The structure of a narrative defines the purpose of a work. More than simply giving an Audience what they expect, the proper formation of character, plot, theme, and genre communicates the Artist’s deepest Intent. Story structure may not be everything, but everything purposeful needs structure.
Story structure isn’t everything.
Ever since I sat across from Melanie Anne Phillips–one of the co-creators of Dramatica–and she told me that “no one goes to the movies for perfect story structure,” my thoughts stray towards imagining how best to apply that to our work here at Narrative First.
For instance, I recently published the latest in our Storyforming Series–a collection of video tutorials that focus on delivering insights and techniques for rapidly defining the storyform for a particular narrative. The latest episode centers on Woman Woman. In 20 minutes I discuss the observations and choices I made that led to my official analysis of the film.
I’m really excited about this series and can’t wait to add more videos to the series in the coming weeks and months.
Referring back to Melanie’s words, these videos focus on the storyform–something apparently no one goes to the movies to see.
Two decades of experience with Dramatica and narrative says something quite contrary.
Without a doubt, the closer a film or novel or play approaches Dramatica’s concept of a complete story–or storyform–the greater the final result. To Kill a Mockingbird, Hamlet, The Lives of Others, Whiplash, and Inside Out all share the common denominator of complete stories within the eyes of Dramatica.
But they also possess a quality that elevates them above everything else.
Recently I found three new films that demand attention: Logan, Get Out, and A Monster Calls.
Logan was super sad–but thankfully told a complete story. I should say it almost told a complete story. The individual Throughlines were present and well constructed, but the Relationship Story Throughline in particular failed to develop with enough detail. As a result, the film comes off cold and almost heartless.
Sad, but more sad in the logistical sense. Beloved characters die and that’s unfortunate; but the real tragedy of a failed relationship fails to fully materialize.
Logan is an example of story structure told lightly to the point of almost being invisible.
Get Out stuns from start to finish. A comedic and dark psychological thriller that, while on the surface appears to not maintain a complete storyform, actually communicates a message so subtle and so sophisticated that many might overlook it. The end result is a film that works its message on you without you even knowing it (just like the film itself!).
Get Out is an example of story structure that creeps up on you without even knowing.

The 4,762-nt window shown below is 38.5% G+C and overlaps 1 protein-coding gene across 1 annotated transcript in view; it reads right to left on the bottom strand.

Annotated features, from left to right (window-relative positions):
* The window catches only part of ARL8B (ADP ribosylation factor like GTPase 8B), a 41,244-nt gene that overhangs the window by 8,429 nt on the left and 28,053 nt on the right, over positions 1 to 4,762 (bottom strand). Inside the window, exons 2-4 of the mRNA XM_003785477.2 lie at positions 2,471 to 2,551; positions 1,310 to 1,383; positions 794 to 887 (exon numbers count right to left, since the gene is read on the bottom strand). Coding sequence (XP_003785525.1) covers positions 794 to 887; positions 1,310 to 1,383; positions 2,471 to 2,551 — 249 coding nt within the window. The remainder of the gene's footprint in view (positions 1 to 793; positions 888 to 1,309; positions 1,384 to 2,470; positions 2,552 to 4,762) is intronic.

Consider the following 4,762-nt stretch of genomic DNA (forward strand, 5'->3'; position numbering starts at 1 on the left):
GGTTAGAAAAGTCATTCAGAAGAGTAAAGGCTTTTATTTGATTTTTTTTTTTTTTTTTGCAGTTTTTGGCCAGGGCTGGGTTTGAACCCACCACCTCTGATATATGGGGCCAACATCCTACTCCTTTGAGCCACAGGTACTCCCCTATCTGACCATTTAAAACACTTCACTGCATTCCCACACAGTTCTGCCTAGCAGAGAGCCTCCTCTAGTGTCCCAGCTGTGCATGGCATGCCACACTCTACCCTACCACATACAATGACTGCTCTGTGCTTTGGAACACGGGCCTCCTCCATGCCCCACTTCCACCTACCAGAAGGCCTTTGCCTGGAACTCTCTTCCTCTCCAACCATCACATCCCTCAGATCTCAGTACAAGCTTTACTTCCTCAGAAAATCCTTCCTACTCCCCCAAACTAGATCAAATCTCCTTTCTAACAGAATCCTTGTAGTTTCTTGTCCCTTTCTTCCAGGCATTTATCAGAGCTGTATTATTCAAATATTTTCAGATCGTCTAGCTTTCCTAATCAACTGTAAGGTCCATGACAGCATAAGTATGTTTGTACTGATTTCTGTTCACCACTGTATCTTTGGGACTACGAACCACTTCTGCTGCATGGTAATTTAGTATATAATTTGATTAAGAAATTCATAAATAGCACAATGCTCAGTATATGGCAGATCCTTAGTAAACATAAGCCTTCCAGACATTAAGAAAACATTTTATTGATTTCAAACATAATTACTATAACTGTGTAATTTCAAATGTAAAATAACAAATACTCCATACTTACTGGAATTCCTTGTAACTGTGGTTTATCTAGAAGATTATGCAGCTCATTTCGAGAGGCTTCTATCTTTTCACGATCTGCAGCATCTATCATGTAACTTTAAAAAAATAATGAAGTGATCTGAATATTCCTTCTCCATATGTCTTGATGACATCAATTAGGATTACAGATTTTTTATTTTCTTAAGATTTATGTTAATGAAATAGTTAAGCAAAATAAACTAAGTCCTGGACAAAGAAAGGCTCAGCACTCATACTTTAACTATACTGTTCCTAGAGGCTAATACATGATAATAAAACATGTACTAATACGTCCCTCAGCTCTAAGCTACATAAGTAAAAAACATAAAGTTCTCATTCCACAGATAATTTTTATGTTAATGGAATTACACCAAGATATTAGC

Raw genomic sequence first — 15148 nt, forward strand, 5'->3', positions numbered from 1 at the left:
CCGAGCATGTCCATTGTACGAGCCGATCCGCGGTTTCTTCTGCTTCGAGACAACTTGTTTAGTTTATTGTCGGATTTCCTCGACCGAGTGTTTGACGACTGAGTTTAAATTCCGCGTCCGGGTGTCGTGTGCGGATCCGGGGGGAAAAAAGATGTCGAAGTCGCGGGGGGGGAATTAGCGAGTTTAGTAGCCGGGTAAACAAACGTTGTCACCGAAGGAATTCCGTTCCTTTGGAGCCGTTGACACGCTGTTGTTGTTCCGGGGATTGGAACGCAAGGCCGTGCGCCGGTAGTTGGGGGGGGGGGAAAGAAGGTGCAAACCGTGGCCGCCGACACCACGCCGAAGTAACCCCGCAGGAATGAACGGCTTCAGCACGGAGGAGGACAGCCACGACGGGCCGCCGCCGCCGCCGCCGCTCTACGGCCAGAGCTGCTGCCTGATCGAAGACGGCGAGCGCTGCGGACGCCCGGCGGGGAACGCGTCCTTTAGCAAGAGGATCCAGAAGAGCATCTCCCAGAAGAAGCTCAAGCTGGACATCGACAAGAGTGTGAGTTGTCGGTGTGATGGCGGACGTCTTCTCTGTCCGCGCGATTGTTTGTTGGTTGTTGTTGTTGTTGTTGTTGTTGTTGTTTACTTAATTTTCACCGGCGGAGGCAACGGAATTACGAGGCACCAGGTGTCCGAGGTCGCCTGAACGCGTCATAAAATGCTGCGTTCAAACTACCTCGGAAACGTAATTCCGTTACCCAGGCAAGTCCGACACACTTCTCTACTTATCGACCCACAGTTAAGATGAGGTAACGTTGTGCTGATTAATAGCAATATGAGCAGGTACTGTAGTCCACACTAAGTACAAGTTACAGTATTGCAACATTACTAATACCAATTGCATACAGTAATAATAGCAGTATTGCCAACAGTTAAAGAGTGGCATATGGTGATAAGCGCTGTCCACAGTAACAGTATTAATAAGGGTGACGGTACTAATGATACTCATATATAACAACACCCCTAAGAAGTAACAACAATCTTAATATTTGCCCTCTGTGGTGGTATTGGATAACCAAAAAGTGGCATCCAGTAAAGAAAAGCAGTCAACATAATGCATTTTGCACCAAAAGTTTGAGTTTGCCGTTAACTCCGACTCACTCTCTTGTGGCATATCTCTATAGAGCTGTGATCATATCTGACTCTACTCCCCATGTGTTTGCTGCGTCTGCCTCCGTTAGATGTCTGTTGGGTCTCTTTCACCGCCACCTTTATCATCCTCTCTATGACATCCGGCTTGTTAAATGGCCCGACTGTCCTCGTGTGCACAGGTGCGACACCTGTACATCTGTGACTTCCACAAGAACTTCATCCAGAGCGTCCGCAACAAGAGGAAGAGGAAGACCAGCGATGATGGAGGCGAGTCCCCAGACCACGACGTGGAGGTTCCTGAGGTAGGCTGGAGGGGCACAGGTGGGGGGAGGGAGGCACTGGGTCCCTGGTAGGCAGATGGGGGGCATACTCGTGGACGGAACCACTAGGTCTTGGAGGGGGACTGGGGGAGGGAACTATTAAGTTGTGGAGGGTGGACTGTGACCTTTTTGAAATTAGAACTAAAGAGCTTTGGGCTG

A Monster Calls claims the prize of the most heartbreaking and sweetest movies of the last decade. With a concrete story structure that works a kind of Arrival-esque holistic relationship between the Influence Character and Main Character Throughlines, this simple story of a child dealing with loss lightens the burden of those suffering through the same. The end result is a deeply moving message that is apparent, but not preachy.
A Monster Calls is an example of story structure told through imaginative and unique imagery.
Three different ways to relate story structure to an audience: lightly and on the brink of incoherence (Logan), subtle and manipulative (Get Out), and imaginative and unique imagery (A Monster Calls).
Contrast this with the latest from Illumination, Sing!
Like the films above, Sing! tells a complete story. But quite unlike those examples—that is all the movie does. The structure itself sits right there on the surface, almost to the point where you feel like you can see through to the bones of the narrative. A disturbing and uncomfortable experience, as evidenced by the numerous reviews that qualify the film as “familiar” and “contrived.”
The experience is an obvious one–we all instinctively know how structure works. The Dramatica theory of story explains narrative so accurately because the concepts rest on the notion that a complete story represents a single human mind working to resolve a problem. Thus, we know how story works because we work through problem-solving each and every minute of each and every day.
Unfortunately, seeing it there exposed unsettles the mind. We know how our minds work–but we don’t want it revealed to us. The more we understand why we do the things we do, the less inclined we are to do things we do. Motivation requires blind spots. Remove those blind spots and remove the impetus to problem-solve.
Remove the impetus to watch a movie that does the same.
Story structure insures purpose. The storytelling, the shades and colors the Author–or artist–applies to that structure, elevates the work into something unique and truly lasting. The Authors of the above films do more than simply relate story structure, they tell their stories.
James Mangold (Logan) entertains you with a visceral experience that masks a message of advocating rash and impulsive responses when fighting against those who oppose progress. Jordan Peele (Get Out) hypnotizes you by making you think you’re just watching a scary movie when really he infects you with an approach for getting out of your own head. And Patrick Ness (A Monster Calls) offers a method for dealing with loss and emotional trauma through imagination and storytelling itself.
So yes, Audiences don’t go to the theater to experience perfect story structure–but they do go to see a perfectly structured story.
In this respect our Storyforming videos, and everything else we do at Narrative First, continue to provide that foundation for a great storytelling experience.
The goal is not perfect story structure–but rather, a method for perfectly structuring your story.